by Payne Schanski
Site Director, Tennis Coordinator, Curley K-8 School, Jamaica Plain
Day 0 – March 16
On the final day of Tenacity programming before the governor issued a stay-at-home order, our team at the Curley tried to get out ahead of the game. We sent each of our middle school kids home with a racket and tennis balls. That was simple enough, and nearly every 6th grader jumped at the chance to take a racket home.
From there, I suspected that the bigger challenge would be giving these kids activities and drills to do while at home. For certain students, all they need is gear and their imaginations take care of the rest. For others, if there’s not something specific that’s interesting and simple to follow, those rackets could become just an extra decoration on the bedroom floor.
My thought was that if we were going to be separated for at least six weeks, I still wanted to coach from home in some capacity. If I were a middle school student, what would be the best way to ensure that I stay active, and had no excuse to stop exercising? My answer: engaging tennis-related activities picked specifically for kids who are stuck by themselves without access to equipment beyond that racket and a few balls.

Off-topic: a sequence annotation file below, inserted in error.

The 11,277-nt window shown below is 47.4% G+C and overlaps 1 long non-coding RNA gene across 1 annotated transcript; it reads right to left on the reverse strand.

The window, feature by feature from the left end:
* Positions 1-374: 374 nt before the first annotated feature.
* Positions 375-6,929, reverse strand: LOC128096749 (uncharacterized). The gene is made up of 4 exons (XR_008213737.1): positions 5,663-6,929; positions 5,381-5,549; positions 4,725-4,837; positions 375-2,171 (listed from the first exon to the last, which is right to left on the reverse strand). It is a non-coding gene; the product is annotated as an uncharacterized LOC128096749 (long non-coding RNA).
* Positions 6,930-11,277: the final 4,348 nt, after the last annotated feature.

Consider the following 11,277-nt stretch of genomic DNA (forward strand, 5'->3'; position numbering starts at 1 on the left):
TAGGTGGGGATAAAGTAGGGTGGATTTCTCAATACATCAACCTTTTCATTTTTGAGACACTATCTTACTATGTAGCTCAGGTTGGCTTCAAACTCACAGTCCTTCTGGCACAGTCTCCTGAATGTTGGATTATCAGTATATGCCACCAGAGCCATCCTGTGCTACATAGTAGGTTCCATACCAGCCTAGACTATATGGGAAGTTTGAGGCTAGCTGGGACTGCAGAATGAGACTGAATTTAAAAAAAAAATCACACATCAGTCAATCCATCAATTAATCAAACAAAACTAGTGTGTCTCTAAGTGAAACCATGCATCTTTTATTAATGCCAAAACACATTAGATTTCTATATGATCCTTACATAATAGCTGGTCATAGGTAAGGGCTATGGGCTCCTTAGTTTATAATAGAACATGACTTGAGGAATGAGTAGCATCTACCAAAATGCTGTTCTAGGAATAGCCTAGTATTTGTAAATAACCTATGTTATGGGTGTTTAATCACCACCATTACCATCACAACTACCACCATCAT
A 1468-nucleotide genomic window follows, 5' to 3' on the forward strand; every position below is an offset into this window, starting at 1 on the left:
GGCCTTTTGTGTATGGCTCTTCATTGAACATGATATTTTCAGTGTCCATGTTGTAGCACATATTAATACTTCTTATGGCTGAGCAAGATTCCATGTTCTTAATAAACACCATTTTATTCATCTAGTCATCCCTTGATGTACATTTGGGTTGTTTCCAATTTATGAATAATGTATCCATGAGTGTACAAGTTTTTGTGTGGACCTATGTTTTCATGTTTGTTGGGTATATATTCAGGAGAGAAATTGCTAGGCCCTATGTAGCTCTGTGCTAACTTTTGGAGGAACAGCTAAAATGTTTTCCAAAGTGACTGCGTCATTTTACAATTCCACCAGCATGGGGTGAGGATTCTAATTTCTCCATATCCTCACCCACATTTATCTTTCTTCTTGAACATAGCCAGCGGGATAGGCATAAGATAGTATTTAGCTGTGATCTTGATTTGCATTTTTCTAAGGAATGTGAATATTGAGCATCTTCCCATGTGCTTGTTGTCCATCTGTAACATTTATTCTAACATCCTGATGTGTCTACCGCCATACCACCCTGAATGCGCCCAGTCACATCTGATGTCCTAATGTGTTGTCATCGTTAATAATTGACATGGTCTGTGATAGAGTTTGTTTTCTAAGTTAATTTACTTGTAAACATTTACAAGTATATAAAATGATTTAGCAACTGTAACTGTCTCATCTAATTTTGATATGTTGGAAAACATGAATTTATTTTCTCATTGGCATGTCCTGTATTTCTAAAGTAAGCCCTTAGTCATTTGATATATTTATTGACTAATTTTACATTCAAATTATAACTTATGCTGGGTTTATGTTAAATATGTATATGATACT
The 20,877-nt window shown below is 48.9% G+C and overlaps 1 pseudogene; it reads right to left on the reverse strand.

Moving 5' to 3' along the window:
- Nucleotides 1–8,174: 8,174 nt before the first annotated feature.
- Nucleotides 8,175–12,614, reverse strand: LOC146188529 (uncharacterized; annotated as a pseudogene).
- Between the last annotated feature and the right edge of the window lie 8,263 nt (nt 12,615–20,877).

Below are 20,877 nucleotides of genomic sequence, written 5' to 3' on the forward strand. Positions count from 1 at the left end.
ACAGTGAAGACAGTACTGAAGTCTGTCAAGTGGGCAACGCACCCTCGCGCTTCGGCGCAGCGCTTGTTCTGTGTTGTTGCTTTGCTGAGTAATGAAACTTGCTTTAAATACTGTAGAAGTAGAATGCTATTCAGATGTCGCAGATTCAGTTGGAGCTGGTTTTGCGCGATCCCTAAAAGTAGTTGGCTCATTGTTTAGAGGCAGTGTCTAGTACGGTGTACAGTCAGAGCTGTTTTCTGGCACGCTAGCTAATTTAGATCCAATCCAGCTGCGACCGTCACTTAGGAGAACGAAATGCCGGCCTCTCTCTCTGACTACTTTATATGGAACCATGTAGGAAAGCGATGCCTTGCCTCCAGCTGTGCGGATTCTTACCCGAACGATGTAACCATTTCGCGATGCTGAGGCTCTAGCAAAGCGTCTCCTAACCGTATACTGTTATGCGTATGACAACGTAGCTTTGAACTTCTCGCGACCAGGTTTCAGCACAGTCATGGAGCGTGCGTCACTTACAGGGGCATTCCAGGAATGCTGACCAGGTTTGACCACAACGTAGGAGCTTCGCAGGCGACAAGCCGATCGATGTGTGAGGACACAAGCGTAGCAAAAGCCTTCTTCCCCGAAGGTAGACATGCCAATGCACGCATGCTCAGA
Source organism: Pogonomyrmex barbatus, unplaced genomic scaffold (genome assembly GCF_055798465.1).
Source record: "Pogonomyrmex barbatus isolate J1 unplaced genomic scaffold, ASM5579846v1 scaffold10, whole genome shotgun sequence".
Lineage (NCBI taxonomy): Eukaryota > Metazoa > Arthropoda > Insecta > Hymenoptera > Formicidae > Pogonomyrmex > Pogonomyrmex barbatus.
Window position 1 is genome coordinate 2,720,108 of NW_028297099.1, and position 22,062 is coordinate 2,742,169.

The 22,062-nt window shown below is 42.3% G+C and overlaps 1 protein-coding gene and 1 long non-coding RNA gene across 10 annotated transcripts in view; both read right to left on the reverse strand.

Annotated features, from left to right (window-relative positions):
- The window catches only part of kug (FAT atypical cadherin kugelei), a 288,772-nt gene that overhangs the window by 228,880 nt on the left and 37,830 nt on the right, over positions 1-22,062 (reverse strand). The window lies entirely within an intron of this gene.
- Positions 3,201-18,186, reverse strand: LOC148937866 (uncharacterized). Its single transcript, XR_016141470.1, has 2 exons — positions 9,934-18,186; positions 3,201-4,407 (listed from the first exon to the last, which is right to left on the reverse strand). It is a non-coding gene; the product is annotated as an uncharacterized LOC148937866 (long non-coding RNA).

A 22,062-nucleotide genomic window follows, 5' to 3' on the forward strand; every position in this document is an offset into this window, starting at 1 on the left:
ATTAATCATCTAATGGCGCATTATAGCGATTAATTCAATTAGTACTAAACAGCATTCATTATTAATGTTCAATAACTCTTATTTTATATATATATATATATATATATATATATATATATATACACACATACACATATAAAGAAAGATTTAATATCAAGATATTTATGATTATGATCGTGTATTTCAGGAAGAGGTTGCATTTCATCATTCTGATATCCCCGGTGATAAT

Day 3 – March 18
I thought my days on social media were behind me, but desperate times call for desperate coaching. Hopefully we can get back to regular practices as soon as possible, with group rallies, in-the-moment tips, point play, team challenges, matches with other schools, and all the energy that goes along with building a team throughout the school year. Until then, Solo Tennis on Instagram (@cp_solotennis) will have to be the next best thing.
First I had to define what Solo Tennis means to a Tenacity middle schooler. I had to make up lessons that were unique, engaging and could be done alone. The biggest lesson that I learned while shooting the first of three Solo Tennis videos: it takes me as long to make a one-minute video as it does to coach a three-hour practice! Since the exercises are meant to be done alone, keeping all the visuals and instructions as short and straightforward as possible is important for the finished videos to be helpful. Keeping it simple, however, is more complicated than it looks.
We had a Tenacity department meeting via Zoom with 18 people, looking like a few extra sets of cousins were invited over for the opening credits of “The Brady Bunch.” I give Marcela, our senior pathway director, a lot of credit for seamlessly orchestrating all the talking heads on that screen. I can’t wait until there are 45 of us online for the next all-staff meeting.